Published July 1, 1995.
To avoid watery slaw, salt and drain the cabbage before mixing.
Despite its simplicity, two things have always bothered us about coleslaw: the pool of watery dressing at the bottom of the bowl after a few hours, and the salad's sharpness, regardless of the kind or quality of vinegar used. It always seems to taste better when tried again the next day, but by then the dressing is the consistency of milk.
We wanted to find a method to make coleslaw that would keep the cabbage from watering down the dressing and to make the salad piquant without tasting too sharp.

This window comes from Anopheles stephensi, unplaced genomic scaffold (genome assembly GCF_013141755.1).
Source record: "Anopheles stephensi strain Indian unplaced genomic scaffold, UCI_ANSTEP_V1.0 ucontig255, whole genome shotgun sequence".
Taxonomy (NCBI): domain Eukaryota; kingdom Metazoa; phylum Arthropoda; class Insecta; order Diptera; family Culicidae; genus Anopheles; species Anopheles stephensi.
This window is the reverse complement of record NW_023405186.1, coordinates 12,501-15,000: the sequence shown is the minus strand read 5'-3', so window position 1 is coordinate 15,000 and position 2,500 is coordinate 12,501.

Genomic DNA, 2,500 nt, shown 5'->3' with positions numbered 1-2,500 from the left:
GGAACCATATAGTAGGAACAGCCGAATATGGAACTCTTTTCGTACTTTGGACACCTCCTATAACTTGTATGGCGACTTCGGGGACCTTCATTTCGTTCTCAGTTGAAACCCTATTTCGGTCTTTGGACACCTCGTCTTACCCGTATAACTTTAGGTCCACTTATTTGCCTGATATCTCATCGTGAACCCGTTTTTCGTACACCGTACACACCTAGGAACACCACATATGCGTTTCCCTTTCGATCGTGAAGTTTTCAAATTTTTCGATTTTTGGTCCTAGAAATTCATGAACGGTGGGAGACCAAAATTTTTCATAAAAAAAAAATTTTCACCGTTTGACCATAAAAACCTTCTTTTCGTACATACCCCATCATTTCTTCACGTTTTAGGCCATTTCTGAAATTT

Salting cabbage causes it to lose most of its liquid, leaving the cabbage pickle-crisp. We found that salted cabbage also takes on more of the dressing's flavors. The salting process does leave the cabbage a bit too salty, but a quick rinse washes away the excess salt. After rinsing, it can be patted dry with paper towels and refrigerated until ready to dress. After a number of failed experiments with dressings, we decided to give low-acidity rice vinegar a try. We drizzled a bit over the mayonnaise-tossed cabbage and found its mild acidity perfect for coleslaw.list of recipes